Baltimore and Delaware Bay Railroad

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Baltimore and Delaware Bay Railroad
Locale Delaware and eastern Maryland
Dates of operation 1870–1902
Successor Delaware Railroad
Track gauge 4 ft 8 12 in (1,435 mm) standard gauge

The Baltimore and Delaware Bay Railroad, originally part of the Central Railroad of New Jersey's route from New York City to Baltimore, Maryland via central Delaware, was later part of the Pennsylvania Railroad system.

History[edit]

Chapter 148 of the 1856 Session Laws of Maryland, passed March 8, 1856, chartered the Kent County Rail Road Company, charged with building a railroad from the Chesapeake Bay or connecting Chester River in Kent County east to a point on the north side of the Sassafras River in Cecil County or on the Queen Anne and Kent Railroad, as well as branches to any point in Kent County.

Construction began in March 1868, but a shortage of funds brought work to a halt in September 1868. Work began again in April 1869, with the intention of building from the Delaware Railroad and the Queen Anne and Kent Railroad at Massey to Rock Hall (where a ferry would connect with Baltimore), with a branch to Chestertown. The line was opened from Massey to Kennedyville in April 1870. The rest of the line from Kennedyville to Chestertown on the Chester River opened on February 20, 1872. A branch from just north of Chestertown west to Parsons (on the projected line to Rock Hall), via Vickers, opened on August 1, 1872. However, this created a nonsensical dogleg, and was abandoned and partly removed when the direct line from Parsons to Worton was completed in October 1873.

The Smyrna and Delaware Bay Railroad was chartered July 14, 1865. With the backing of Jay Gould, who gained control of the Kent County Railroad in June 1873, it began construction in April 1873 and opened in September 1873, from Woodland Beach, Delaware, on the Delaware Bay, west to the state line, where an extension of the Kent County Railroad was built to connect (using the clause in the charter allowing for branches). The objective of this line was to form a connecting line (with car ferries at both ends) between the Vineland Railway at Bayside and Baltimore. Gould now changed the proposed terminus from Rock Hall to Tolchester Beach and began dredging work there. Most of the line to Tolchester Beach was graded, but the Panic of 1873 led to the collapse of the project.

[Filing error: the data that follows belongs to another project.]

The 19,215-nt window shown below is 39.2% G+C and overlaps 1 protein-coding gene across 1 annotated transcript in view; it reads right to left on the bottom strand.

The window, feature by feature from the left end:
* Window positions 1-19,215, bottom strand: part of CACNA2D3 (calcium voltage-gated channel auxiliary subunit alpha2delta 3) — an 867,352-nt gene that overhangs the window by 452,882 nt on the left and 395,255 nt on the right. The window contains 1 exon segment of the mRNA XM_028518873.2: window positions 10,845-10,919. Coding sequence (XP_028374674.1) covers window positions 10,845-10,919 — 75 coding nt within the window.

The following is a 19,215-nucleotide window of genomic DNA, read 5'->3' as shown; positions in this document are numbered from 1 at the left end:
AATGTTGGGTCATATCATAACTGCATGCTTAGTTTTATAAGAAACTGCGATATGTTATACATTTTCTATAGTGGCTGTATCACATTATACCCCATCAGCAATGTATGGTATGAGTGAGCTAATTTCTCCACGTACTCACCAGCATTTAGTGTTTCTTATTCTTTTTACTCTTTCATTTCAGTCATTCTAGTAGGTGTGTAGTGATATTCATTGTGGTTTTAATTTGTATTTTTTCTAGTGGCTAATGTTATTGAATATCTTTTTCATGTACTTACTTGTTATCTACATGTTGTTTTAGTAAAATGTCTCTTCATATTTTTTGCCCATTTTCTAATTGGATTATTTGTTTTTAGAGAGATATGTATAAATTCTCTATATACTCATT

On February 15, 1877 the Kent County was sold at foreclosure and bought by the New Jersey Southern Railroad (later part of the Central Railroad of New Jersey (CNJ)), which merged the two companies as the Baltimore and Delaware Bay Railroad on May 12, 1883. The remainder of the Parsons-Chestertown line was now removed, and used to extend the main line from Parsons to Nicholson (Earl Nicholson Road). However, only the line from Clayton to Chestertown was regularly operated, the Nicholson Branch and the line to Woodland Beach being operated only seasonally. By 1888, the first mile of track west of Woodland Beach had been abandoned.

In May 1889 the CNJ stopped operating the line, although it was still heavily under CNJ influence. The line was upgraded, and new carfloats and floatbridges were built at Bayside and Woodland Beach during the summer. Car float service was opened on August 17, 1889, largely handling peach traffic. However, the Woodland Beach float bridge was destroyed by a hurricane on September 8–10 and was never rebuilt. The line east of Smyrna, Delaware was closed in 1895, as was the line from Worton to Nicholson. The Pennsylvania Railroad bought the whole line on June 25, 1902, assigned it to its Philadelphia, Wilmington and Baltimore Railroad, and promptly abandoned it east of Massey on July 1. On October 2, all the property was transferred to the Delaware Railroad, another PRR subsidiary. However, the Baltimore and Delaware Bay was not dissolved until December 8, 1920.

References[edit]